- Forging the Golden Urn: The Qing Empire and the Politics of Reincarnation in Tibet by Max Oidtmann
Using a golden urn as lottery medium to decide the reincarnations of high lamas in Tibet, including the Dalai Lama and Panchen Lama, has fascinated many, in and out of academia, and continues to be a point of controversy at present. Imposed by the Qing dynasty in the early 1790s after the second Gurkha war, this rule has been considered by some one of the hallmarks of Qing sovereignty in Tibet. Nevertheless, no exclusive scholarly study has been done to examine its birth and evolution. Max Oidtmann's groundbreaking work on the creation of the Golden Urn is deeply researched and offers innovative interpretations of its significance in the unfolding of Qing imperialism in Tibet. In addition to records and archives in Chinese, Oidtmann uses ample Manchu archives, typically the correspondence between the Qing court and its representatives in Tibet, and Tibetan sources, such as biographies, hagiographies, and gazettes. Viewing the Qing dynasty as a "colonial empire," Oidtmann explores how sovereignty, faith, and law were central themes in the making of the Golden Urn, which is a departure from the existing understanding of the Qing invention of this practice. [End Page 133]
Following a lengthy introduction chapter which examines the reincarnation tradition in Tibet and the evolution of the Qing suzerainty over Tibet, among other things, Oidtmann delineates the creation and installation of the Golden Urn rule in Tibet, as well as in Mongolia, in three "acts," that is, three chapters. The first chapter sets the backdrop and discusses rationale of the Qing decision to reform the traditional reincarnation procedure in which the oracles had been a key player. Although he fully acknowledges widespread corruption in the reincarnation procedure which had invariably resulted in selecting candidates from noble families to succeed high ecclesiastical positions (the similar situation existed in Mongolia where the oracles were also used in high lamas' reincarnations), Oidtmann downplays political agenda, contending that to tame the Tibetan nobility was not the Qianlong emperor's priority. Instead, he stresses the importance of faith in maintaining the stability of an empire. As he states: "the emperor's overriding rationale was the desire to stamp out doubts in reincarnate lamas and shore up faith in the Geluk church" (p. 77).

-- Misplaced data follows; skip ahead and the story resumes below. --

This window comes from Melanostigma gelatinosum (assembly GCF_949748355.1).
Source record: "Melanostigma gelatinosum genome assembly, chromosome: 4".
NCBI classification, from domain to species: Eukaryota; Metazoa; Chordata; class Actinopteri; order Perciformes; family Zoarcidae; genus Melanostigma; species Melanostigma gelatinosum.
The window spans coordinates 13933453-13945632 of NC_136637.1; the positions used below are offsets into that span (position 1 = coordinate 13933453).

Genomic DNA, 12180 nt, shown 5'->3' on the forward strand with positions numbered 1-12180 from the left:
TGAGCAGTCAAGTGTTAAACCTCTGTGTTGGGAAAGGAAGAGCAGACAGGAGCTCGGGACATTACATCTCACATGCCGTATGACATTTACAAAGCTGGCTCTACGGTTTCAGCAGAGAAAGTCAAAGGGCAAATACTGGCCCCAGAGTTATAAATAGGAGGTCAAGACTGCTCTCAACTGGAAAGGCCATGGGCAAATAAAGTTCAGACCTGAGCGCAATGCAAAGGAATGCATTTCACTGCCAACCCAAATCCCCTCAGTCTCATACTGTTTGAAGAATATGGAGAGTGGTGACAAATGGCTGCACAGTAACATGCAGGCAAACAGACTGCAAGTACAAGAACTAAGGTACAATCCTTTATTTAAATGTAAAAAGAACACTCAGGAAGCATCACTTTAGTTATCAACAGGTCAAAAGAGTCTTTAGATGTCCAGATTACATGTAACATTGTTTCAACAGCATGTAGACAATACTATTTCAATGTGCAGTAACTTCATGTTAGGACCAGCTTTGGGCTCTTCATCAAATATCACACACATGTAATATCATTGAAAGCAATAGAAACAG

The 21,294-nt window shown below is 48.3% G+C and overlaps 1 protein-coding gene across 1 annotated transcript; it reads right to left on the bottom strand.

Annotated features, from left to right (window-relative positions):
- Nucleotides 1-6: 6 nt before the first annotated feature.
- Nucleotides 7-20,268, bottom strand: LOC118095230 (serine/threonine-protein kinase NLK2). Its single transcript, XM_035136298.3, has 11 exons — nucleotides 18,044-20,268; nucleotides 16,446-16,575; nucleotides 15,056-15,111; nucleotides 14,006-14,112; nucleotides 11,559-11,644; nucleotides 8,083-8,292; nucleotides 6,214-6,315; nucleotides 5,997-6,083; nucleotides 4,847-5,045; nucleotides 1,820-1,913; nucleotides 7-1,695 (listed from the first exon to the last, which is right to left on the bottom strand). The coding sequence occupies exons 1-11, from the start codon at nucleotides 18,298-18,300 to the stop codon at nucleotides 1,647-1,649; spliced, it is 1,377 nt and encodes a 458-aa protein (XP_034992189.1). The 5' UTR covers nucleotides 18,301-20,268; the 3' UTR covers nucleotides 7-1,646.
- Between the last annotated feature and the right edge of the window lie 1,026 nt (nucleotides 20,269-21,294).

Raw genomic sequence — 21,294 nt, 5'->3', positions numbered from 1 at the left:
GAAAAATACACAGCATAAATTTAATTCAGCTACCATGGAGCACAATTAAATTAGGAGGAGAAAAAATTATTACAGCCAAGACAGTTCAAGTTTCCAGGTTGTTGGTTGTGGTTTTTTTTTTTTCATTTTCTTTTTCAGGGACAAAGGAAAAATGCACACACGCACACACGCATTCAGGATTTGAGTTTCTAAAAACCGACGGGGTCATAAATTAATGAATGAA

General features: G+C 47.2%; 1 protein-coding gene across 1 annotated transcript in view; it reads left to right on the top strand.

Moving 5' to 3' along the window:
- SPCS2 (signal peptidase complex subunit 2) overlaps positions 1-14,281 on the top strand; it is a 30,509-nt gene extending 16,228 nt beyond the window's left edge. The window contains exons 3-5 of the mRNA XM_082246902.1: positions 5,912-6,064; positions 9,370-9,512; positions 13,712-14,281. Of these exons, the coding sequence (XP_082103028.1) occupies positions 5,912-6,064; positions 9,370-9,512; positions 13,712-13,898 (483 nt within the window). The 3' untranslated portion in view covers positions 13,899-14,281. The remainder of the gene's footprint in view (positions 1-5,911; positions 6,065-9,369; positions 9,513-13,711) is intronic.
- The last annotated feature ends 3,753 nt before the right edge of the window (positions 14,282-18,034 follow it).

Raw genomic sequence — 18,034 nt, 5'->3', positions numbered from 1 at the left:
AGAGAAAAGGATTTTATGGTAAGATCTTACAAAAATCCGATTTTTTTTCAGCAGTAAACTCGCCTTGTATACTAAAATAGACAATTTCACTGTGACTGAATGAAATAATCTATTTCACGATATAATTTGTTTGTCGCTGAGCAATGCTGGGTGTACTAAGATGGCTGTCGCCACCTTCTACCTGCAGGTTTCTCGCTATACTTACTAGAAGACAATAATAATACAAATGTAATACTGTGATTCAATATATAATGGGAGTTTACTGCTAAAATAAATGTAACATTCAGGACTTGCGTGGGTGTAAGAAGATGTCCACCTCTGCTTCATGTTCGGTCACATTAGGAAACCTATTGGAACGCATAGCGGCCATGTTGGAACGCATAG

Nevertheless, in order to shore up faith in the Geluk church, what the Qianlong emperor and his field officials did was to first denounce some of the practices that the Geluk church had performed for generations, for example, its divination tradition, as Oidtmann elucidates in the second chapter. Using the correspondence between Qianlong and his officials, Oidtmann puts in full display the Qing ruling elites' distain of the Tibetan culture in general and their divination tradition in particular. Some Qing officials in Lhasa even publicly tested oracle performers in order to expose their deceitfulness and absurdity and to evoke the Tibetans' awe and respect of the Qing imperial authority and law. Comparing this mindset of the Qing ruling elites to that of the British in India, Oidtmann holds that the establishment of the Golden Urn was not only to impose Qing political authority, but also a way to transmit to Tibet the legal and cultural systems of the Qing dynasty, which were more superior and kingly than the indigenous Tibetan ways in the view of both Qianlong and his field agents. Yet, Qianlong and his officials stopped short of uprooting the Tibetan divination tradition, owing largely to the resistance from the Tibetan elites including the Eighth Dalai Lama. In the first few years after the creation of the Golden Urn, several reincarnations were confirmed by using the Golden Urn in both Beijing and Lhasa. Nevertheless, the Qing throne and the ambans did not pursue the elimination of the oracles.
While the central stage of the first two acts was Lhasa, the third chapter is set in Amdo (today's Qinghai and part...